How closely do we read nutrition facts? According to a new study published in the Journal of the American Dietetic Association, not close enough. The study suggests our eyes are smaller than our stomachs (or perhaps just as impatient): Most people don’t read whole nutrition labels, even if they think they do. The issue may be the label’s positioning on a package.
In the study, shoppers looked at grocery items on a computer monitor that included a nutrition label, ingredient list, and price. Participants reported which information they looked at, and researchers compared their responses to feedback from an eye-tracking tool. About a third of participants said they "almost always" look at calorie content and total fat, about a quarter said they checked out sugar and serving size, and a fifth said they peeked at trans fat. But results from the eye-tracker proved most shoppers were full of bologna. Only nine percent looked at calorie content for most products, and a mere one percent looked at all the nutritional information listed above.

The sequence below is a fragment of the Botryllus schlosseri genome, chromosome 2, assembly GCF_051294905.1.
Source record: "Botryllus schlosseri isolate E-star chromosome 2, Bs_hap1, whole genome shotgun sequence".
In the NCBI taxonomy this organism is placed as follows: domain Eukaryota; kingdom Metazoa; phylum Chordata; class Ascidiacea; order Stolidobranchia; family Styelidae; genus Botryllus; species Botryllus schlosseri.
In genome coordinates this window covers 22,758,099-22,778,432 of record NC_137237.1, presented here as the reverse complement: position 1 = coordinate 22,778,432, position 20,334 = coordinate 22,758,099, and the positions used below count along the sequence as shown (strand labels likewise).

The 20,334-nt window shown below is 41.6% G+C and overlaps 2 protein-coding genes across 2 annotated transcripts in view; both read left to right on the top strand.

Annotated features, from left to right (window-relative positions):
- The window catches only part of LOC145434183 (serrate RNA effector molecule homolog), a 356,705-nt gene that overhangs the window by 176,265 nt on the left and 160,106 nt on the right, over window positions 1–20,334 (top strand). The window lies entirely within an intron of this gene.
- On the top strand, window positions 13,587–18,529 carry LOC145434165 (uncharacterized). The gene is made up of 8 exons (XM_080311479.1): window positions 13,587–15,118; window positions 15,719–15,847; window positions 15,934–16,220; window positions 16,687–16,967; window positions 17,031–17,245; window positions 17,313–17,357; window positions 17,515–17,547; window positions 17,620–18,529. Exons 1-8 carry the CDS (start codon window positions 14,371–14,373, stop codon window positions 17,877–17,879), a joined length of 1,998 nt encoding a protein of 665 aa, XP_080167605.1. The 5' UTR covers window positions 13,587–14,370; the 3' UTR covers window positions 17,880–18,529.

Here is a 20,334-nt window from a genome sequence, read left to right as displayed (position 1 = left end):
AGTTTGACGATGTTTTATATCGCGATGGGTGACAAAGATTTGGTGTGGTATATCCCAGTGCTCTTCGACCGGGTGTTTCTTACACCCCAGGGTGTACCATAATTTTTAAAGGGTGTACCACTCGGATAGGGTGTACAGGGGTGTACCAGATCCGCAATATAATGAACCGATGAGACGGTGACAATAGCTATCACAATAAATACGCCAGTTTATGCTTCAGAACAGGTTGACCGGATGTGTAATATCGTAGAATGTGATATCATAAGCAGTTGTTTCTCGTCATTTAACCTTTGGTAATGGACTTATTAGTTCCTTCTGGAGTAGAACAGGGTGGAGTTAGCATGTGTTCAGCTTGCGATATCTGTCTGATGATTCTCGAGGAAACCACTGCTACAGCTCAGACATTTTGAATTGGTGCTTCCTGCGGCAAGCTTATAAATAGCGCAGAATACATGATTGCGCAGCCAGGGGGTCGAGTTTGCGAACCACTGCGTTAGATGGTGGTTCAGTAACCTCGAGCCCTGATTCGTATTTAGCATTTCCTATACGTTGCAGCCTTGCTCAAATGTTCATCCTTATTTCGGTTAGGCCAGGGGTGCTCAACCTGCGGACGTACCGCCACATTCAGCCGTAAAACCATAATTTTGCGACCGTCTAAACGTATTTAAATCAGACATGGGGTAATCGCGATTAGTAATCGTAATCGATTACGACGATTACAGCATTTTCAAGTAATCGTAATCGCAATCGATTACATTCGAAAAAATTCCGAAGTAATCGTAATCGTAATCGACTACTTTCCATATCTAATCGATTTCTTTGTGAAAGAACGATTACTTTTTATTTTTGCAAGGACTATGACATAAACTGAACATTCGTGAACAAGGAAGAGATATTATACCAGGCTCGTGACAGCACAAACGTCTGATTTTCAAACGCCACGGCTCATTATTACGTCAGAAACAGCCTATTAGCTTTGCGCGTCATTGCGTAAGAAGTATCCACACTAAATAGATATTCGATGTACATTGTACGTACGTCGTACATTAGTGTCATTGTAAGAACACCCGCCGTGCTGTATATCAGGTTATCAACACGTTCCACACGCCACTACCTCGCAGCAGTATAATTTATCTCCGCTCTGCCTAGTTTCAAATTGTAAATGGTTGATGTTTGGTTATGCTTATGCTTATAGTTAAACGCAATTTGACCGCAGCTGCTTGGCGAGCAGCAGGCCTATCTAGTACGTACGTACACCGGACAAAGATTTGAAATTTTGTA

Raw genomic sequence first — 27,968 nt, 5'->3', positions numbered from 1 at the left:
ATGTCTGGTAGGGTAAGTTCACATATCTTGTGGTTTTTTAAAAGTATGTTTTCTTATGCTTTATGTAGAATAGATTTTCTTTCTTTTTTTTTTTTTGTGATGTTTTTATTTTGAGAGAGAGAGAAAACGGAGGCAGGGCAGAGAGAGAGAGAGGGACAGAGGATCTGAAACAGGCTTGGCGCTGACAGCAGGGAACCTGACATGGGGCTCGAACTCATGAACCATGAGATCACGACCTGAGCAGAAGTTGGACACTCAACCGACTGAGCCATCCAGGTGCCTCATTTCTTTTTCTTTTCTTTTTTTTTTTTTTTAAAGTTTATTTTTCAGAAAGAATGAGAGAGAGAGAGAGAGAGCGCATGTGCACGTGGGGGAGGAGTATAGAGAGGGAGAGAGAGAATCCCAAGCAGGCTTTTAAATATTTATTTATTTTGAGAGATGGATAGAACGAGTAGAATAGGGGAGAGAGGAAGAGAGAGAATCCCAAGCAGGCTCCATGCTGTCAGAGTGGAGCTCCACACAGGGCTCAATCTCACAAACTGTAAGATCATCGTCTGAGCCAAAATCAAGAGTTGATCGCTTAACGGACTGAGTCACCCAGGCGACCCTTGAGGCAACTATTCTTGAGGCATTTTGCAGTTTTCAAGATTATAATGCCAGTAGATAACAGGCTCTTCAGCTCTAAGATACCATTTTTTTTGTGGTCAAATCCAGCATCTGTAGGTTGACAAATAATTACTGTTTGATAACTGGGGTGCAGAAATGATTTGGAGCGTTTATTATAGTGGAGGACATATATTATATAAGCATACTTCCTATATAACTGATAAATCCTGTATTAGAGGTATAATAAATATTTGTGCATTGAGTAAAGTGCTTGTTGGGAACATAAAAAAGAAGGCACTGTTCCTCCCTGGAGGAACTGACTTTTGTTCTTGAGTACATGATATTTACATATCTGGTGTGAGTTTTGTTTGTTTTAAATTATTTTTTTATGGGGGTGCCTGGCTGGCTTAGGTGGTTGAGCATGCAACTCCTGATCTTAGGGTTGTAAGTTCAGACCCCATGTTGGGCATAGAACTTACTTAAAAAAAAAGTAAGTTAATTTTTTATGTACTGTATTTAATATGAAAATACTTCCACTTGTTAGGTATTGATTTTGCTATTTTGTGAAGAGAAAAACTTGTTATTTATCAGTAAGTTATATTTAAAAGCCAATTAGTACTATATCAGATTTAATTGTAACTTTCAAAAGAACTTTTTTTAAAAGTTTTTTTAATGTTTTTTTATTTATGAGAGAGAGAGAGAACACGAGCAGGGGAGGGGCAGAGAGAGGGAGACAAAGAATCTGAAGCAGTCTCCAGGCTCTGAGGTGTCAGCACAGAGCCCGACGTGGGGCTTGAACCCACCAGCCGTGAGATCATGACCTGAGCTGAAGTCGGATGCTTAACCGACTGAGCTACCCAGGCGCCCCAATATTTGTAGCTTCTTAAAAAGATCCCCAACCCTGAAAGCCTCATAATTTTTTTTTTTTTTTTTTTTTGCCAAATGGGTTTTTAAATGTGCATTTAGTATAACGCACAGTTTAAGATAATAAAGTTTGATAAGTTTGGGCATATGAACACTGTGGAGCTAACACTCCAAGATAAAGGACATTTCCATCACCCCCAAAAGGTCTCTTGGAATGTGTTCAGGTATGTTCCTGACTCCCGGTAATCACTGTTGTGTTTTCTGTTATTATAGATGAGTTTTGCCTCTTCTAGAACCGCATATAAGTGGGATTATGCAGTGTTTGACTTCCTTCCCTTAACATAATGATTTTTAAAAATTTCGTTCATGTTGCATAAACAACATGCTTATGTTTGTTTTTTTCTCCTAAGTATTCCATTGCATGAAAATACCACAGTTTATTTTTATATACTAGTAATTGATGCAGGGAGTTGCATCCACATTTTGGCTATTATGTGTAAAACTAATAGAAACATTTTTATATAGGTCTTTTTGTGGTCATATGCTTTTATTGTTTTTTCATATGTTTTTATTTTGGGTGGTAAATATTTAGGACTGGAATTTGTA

Study author Dan Graham suggested that the problem’s in the positioning: “A more novel, and therefore potentially surprising, finding was that there seemed to be important effects of location— both of the label itself and of the nutrients on the label.” People were most likely to read the nutrition label when it took front-and-center stage, and tended to read facts closer to the top of the label. A solution to the positioning dilemma might be in sight: Just last week, the Institute of Medicine recommended a new labeling system, with information on the front of packages about calories, serving size, fat, sodium, and sugar. The label won’t mention vitamins, minerals, fiber, or protein, so flip the product around to find all the nutritional information!